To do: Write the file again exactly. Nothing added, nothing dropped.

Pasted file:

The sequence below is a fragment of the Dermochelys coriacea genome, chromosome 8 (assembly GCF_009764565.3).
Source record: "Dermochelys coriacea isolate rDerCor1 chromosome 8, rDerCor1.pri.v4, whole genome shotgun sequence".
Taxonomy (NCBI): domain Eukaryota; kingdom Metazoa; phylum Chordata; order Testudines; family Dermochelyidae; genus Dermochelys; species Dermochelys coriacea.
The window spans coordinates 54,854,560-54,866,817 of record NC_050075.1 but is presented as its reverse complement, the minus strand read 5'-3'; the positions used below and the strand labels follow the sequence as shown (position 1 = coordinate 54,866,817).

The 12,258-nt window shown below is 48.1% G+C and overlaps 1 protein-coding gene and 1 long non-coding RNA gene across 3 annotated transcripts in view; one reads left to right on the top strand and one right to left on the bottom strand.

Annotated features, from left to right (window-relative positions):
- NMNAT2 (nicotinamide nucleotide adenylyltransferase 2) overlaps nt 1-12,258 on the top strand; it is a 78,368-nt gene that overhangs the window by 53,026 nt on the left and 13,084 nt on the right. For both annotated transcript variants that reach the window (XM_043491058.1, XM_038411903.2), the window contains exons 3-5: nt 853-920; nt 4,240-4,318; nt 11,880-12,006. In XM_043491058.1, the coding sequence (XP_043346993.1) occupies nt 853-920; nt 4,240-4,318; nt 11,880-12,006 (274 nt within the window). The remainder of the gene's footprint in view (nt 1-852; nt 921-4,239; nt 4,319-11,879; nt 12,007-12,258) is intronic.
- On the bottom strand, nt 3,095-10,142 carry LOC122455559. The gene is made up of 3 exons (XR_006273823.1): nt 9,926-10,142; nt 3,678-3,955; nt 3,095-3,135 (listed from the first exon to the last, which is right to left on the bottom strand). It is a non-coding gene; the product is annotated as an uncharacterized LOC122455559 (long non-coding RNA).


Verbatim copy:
The sequence below is a fragment of the Dermochelys coriacea genome, chromosome 8 (assembly GCF_009764565.3).
Source record: "Dermochelys coriacea isolate rDerCor1 chromosome 8, rDerCor1.pri.v4, whole genome shotgun sequence".
Taxonomy (NCBI): domain Eukaryota; kingdom Metazoa; phylum Chordata; order Testudines; family Dermochelyidae; genus Dermochelys; species Dermochelys coriacea.
The window spans coordinates 54,854,560-54,866,817 of record NC_050075.1 but is presented as its reverse complement, the minus strand read 5'-3'; the positions used below and the strand labels follow the sequence as shown (position 1 = coordinate 54,866,817).

The 12,258-nt window shown below is 48.1% G+C and overlaps 1 protein-coding gene and 1 long non-coding RNA gene across 3 annotated transcripts in view; one reads left to right on the top strand and one right to left on the bottom strand.

Annotated features, from left to right (window-relative positions):
- NMNAT2 (nicotinamide nucleotide adenylyltransferase 2) overlaps nt 1-12,258 on the top strand; it is a 78,368-nt gene that overhangs the window by 53,026 nt on the left and 13,084 nt on the right. For both annotated transcript variants that reach the window (XM_043491058.1, XM_038411903.2), the window contains exons 3-5: nt 853-920; nt 4,240-4,318; nt 11,880-12,006. In XM_043491058.1, the coding sequence (XP_043346993.1) occupies nt 853-920; nt 4,240-4,318; nt 11,880-12,006 (274 nt within the window). The remainder of the gene's footprint in view (nt 1-852; nt 921-4,239; nt 4,319-11,879; nt 12,007-12,258) is intronic.
- On the bottom strand, nt 3,095-10,142 carry LOC122455559. The gene is made up of 3 exons (XR_006273823.1): nt 9,926-10,142; nt 3,678-3,955; nt 3,095-3,135 (listed from the first exon to the last, which is right to left on the bottom strand). It is a non-coding gene; the product is annotated as an uncharacterized LOC122455559 (long non-coding RNA).